Monthly Archives: September 2014


the secret life of bees by sue monk kidd

Like a jar of honey, this is sweet and delicious. Also like a jar of honey, you might find it too sweet, depending on your tastes.

Fourteen year old Lily runs away from home with her father’s housekeeper, Rosaleen, to escape his harsh parenting, his peach farm and the memories of a terrible accident that killed her mother.  The two make their way to Tiburon, South Carolina, on the basis that Lily’s mother had once stashed away a picture of a black Madonna, scrawled with the name of the town.  Set in 1964, at the height of the civil rights movement, the two raise more than a few eyebrows given Rosaleen is black and Lily white, but they are warmly welcomed by a trio of beekeeping sisters when they reach Tiburon, allowing Lily to embark on the challenging task of trying to uncover the secrets of her mother’s past. In doing so, Lily must confront the truth about her own role in her mother’s death and decide whether she wants her future to be as marred by guilt as the past has been.

From the feisty, warm hearted Rosaleen, to mean ogre like TJ, Lily’s father, by way of the three exotic sisters who host their own church and whose friends wear colourful, eccentric Sunday best hats, THE SECRET LIFE OF BEES is full of stereotypes, especially of African American women. But if you can overlook that you’ll find it’s also full of love, humanity and insight.  These rescue the well worn themes of coming of age, racial divides, the healing power of other culture’s spirituality and the sweetness of young love to transform a series of cliches into something far better somehow than the sum of its parts.

There’s a brilliant scene where a wooden statute of the Virgin Mary is anointed in honey during a ceremony to celebrate and protect her. It seems to sum up this book;  full of warmth, compassion and good intentions, provided you can ignore the obvious downsides – like getting really sticky. Easy to read and captivating enough to hold my attention in the week Scotland was voting on independence, it soothed, satisfied and gave solace. Just like a jar of really good honey.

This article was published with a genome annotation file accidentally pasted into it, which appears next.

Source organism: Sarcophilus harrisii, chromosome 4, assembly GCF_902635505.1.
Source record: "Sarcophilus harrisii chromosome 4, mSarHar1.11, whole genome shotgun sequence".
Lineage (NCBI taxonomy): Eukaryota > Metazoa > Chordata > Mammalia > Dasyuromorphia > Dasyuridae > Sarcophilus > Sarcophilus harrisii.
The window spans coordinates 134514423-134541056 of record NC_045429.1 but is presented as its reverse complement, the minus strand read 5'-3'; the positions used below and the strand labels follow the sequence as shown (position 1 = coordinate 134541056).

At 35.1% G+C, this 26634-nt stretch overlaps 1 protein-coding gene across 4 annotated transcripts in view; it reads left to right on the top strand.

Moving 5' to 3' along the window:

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BLUEEYEDBOY by Joanne Harris

blueeyedboy by joanne harris

More in the vein of GENTLEMAN AND PLAYERS than the CHOCOLAT series this is a dark, disturbing and atmospheric tale told through webjournal entries. Our narrator for most of the book is blueeyedboy, a 42 year old janitor still living at home with his mother. He’s one of three brothers whose mother decided to make life easier by dressing each of her sons in just one colour – blue, brown and black respectively. The colours are part of each boy’s personality, and the men they become, giving us these opening lines:

Once there was a widow with three sons and their names were Black, Brown and Blue. Black was the eldest, moody and aggressive. Brown was the middle child, timid and dull. But Blue was his mother’s favourite. And he was a murderer.

Harris plays a great deal with the senses in this novel, which features Dr Gray Peacock , an expert in synaesthesia a rare condition where two – or sometimes more – of the five ‘normal’ senses are apparently fused together. Dr Peaacock investigates the condition in blueeyedboy and also discovers it in another local child, Emily White, who becomes a media sensation as a result. Disappointment, jealousy and betrayal ensue.

Harris plays with our minds too. Blueeyedboy uses his webjournal to escape everyday life, with a mixture of apparently fictional public posts in which he murders all those who have hurt or upset him, and of restricted posts that tell the story of his upbringing, his life now, and the real ways he is wreaking revenge on those he wants to murder. He is joined online by albertine, with whom blueeyedboy has an intense but complicated real life relationship too, and the mysterious jennytricks, whose posts are always blocked. As website administrator blueeyedboy thinks he is in control, but it turns out nothing is further from the truth. Much the same could be said of us as readers.

Harris’s story telling skills are second to none and, true to form, this book hooked me from the outset. It jumps around in time, filling in gaps then cracking them wide open again almost immediately. Harris has described the writing process as like a fiendish Chinese puzzle-box, something that certainly comes across in the finished book. Full of twists and turns that challenge where your sympathies lie, BLUEEYEDBOY keeps you guessing right to the last moment thanks to an unreliable narrator, blurred lines between fact and fiction, and the ease with which anyone can become someone else online.

I first read this book a few years ago, rattling through and missing some of the finer details. This time I relished every last word, the truthful and the lies, enjoying it all the more as a result. You will too, especially if you can remember that everything you know is wrong.

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